On Oct. 10, 38 teen-agers and young adults were roped around the neck, handcuffed and forced to kneel in the retreat’s swimming pool when they were captured by the three shotgun wielding men for trespassing on the property. The trespassers claimed the men fired shotguns near them, and that the men threatened to kill them. One teen-ager said he was knocked unconscious and another claimed she was fondled.

Cache County Sheriff Lynn Nelson said he will be putting together a warrant for the arrest of the three men today. He said he didn’t yet know when or where the men would be arrested, but he said there’s a possibility they may turn themselves in.

Commentary
‘…the stuff heroes are made of’

Editor’s note: Jake Jeppson [Jeppsen], older brother of John Jeppson [Jeppsen], the man accused of terrorizing Cache Valley teen-agers in two incidents at the former St. Anne’s retreat in Logan Canyon, has written the following commentary in defense of his brother. Jake Jeppson [Jeppsen] is a Brigham City resident employed at the Utah State University physical plant. His book of cowboy prose and poetry, “Give My Love to the Children,” is on file at USU Special Collections.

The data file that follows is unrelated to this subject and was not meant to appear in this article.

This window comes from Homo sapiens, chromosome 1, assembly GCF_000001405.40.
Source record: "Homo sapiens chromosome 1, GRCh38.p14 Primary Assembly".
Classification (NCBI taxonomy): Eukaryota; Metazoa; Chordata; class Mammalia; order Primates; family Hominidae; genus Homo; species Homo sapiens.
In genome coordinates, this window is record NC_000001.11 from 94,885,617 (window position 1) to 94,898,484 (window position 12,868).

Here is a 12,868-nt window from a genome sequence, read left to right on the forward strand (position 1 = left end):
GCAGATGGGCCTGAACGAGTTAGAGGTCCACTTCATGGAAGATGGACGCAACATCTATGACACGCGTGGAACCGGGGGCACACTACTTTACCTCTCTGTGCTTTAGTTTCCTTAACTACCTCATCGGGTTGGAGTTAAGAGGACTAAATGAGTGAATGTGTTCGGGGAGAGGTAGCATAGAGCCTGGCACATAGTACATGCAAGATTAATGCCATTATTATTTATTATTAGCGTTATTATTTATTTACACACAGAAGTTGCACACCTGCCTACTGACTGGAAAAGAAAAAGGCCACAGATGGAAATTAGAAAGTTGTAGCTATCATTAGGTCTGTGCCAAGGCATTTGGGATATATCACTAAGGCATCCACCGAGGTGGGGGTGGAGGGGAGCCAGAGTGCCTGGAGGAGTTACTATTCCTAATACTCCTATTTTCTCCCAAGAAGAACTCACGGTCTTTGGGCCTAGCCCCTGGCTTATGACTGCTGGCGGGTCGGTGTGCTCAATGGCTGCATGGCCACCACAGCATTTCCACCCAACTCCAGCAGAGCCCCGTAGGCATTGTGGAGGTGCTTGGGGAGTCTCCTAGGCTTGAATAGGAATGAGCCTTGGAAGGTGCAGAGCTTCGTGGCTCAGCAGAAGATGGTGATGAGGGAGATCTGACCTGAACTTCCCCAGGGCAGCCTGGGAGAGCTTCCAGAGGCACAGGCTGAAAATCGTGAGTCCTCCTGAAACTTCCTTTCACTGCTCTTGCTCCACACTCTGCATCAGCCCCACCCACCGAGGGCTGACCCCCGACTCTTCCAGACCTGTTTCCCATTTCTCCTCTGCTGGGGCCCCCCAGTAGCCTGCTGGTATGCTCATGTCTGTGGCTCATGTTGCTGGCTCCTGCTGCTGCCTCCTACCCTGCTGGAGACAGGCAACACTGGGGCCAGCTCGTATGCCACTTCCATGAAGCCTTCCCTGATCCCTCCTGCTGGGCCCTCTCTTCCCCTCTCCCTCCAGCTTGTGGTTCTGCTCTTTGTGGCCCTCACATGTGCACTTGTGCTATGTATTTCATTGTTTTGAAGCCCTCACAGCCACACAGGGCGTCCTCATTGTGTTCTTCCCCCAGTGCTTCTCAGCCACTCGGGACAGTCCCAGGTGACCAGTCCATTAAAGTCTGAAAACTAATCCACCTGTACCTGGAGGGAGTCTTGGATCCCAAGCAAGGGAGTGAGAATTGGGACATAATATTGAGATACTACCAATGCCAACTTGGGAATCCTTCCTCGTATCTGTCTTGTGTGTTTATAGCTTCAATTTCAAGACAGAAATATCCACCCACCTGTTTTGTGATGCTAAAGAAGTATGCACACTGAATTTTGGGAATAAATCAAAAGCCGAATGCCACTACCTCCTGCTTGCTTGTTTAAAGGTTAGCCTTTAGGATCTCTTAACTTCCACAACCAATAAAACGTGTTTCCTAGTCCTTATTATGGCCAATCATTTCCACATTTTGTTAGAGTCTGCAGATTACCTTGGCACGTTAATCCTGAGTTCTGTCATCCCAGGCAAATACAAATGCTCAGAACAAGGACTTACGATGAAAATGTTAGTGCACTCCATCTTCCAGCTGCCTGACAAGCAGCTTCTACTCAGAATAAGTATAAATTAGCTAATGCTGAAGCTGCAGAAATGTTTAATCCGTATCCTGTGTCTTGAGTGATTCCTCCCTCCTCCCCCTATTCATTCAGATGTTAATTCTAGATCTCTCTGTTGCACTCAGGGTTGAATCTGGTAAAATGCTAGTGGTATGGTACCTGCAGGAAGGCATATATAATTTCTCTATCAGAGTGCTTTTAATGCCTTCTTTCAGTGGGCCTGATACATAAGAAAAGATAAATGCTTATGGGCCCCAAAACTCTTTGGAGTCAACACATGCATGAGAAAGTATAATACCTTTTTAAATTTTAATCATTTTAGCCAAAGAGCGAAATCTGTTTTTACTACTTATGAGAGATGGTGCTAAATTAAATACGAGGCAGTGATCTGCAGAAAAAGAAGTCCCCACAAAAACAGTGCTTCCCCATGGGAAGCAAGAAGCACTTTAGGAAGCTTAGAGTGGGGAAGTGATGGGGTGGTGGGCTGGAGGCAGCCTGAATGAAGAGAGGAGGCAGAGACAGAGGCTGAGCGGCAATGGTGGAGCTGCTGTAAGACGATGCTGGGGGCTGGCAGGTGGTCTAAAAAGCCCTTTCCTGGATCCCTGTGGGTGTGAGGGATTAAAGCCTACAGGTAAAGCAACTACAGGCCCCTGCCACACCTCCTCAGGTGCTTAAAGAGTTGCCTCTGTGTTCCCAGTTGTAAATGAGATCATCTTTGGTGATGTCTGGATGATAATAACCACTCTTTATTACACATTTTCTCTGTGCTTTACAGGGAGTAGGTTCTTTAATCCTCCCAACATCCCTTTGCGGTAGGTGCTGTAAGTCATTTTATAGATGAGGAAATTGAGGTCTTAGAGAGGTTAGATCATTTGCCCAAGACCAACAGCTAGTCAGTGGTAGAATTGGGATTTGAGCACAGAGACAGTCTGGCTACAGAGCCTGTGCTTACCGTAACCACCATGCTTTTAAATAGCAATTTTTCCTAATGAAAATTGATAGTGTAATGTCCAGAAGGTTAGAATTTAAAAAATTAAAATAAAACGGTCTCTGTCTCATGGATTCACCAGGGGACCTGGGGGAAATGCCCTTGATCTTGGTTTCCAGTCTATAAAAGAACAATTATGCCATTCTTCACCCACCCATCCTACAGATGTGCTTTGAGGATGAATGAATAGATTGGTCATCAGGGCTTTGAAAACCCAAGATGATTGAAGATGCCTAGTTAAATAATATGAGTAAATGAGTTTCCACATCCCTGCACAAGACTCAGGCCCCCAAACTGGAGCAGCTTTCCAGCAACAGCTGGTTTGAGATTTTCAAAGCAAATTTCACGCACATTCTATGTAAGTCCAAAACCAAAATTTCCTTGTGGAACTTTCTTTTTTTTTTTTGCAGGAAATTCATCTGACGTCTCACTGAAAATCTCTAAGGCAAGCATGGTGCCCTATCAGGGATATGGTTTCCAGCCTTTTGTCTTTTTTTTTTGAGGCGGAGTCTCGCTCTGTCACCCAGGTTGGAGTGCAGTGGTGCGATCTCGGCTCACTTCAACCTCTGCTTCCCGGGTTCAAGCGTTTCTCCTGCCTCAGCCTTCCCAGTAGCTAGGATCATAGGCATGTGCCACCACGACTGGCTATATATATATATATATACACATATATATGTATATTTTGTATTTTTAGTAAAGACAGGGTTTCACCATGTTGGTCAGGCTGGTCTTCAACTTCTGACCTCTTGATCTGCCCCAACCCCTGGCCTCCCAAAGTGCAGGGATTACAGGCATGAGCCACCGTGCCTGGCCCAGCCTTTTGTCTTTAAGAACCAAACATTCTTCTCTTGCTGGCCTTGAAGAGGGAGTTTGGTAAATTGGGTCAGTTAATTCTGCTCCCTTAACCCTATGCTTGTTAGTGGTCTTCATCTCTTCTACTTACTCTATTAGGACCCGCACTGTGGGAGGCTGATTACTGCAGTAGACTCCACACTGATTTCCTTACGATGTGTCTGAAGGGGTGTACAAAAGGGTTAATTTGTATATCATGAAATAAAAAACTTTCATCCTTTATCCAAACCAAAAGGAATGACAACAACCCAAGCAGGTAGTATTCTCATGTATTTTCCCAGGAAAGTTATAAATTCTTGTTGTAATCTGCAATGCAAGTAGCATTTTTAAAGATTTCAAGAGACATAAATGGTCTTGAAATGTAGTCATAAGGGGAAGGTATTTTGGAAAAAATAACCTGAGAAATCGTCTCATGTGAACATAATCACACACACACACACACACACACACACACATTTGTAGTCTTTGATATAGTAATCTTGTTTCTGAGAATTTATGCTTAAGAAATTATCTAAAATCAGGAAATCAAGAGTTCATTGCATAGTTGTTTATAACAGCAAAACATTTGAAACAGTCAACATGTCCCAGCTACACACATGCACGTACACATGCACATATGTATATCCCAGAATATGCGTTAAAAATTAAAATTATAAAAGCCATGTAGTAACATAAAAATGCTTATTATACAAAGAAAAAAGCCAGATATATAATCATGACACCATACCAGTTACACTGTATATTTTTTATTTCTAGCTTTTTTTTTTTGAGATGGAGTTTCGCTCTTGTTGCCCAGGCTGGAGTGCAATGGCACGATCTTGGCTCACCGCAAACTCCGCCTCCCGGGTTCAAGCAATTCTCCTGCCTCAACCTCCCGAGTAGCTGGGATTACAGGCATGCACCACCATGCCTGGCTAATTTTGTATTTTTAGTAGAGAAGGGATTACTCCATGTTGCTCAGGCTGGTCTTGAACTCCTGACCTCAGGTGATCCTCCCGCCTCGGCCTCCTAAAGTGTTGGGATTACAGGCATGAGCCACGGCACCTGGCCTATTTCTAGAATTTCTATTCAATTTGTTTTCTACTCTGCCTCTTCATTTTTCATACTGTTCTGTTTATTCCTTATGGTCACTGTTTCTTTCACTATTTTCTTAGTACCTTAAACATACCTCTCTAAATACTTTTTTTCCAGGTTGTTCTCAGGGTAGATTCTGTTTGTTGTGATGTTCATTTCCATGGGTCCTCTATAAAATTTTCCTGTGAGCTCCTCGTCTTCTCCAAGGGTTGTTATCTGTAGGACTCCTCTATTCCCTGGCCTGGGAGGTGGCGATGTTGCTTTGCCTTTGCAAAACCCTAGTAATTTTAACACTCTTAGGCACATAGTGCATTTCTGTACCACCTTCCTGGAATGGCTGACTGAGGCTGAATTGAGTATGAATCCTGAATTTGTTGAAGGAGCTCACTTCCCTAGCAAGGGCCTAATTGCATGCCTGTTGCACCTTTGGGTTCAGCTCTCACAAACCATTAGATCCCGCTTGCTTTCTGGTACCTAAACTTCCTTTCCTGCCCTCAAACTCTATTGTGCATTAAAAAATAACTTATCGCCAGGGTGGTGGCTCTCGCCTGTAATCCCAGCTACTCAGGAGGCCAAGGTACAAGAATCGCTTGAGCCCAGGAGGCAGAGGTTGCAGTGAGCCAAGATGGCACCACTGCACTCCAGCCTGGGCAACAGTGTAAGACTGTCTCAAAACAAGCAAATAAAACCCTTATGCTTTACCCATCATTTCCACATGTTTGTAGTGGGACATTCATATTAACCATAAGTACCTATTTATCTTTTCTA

By Jake Jeppson

I am writing this as an answer to the recent articles and reports in the local media concerning my brother, John Jeppsen, who is the lead watchman at St. Anne’s Retreat.

I feel it’s necessary to bring out some facts that have not been mentioned, and to say something about circumstances involved.

1. It is my understanding that the shotgun shells which John had were loaded with rock salt. Years ago these were used for raiders of melon patches, hen houses, private outhouses or stray dogs. These to sting severely, not kill.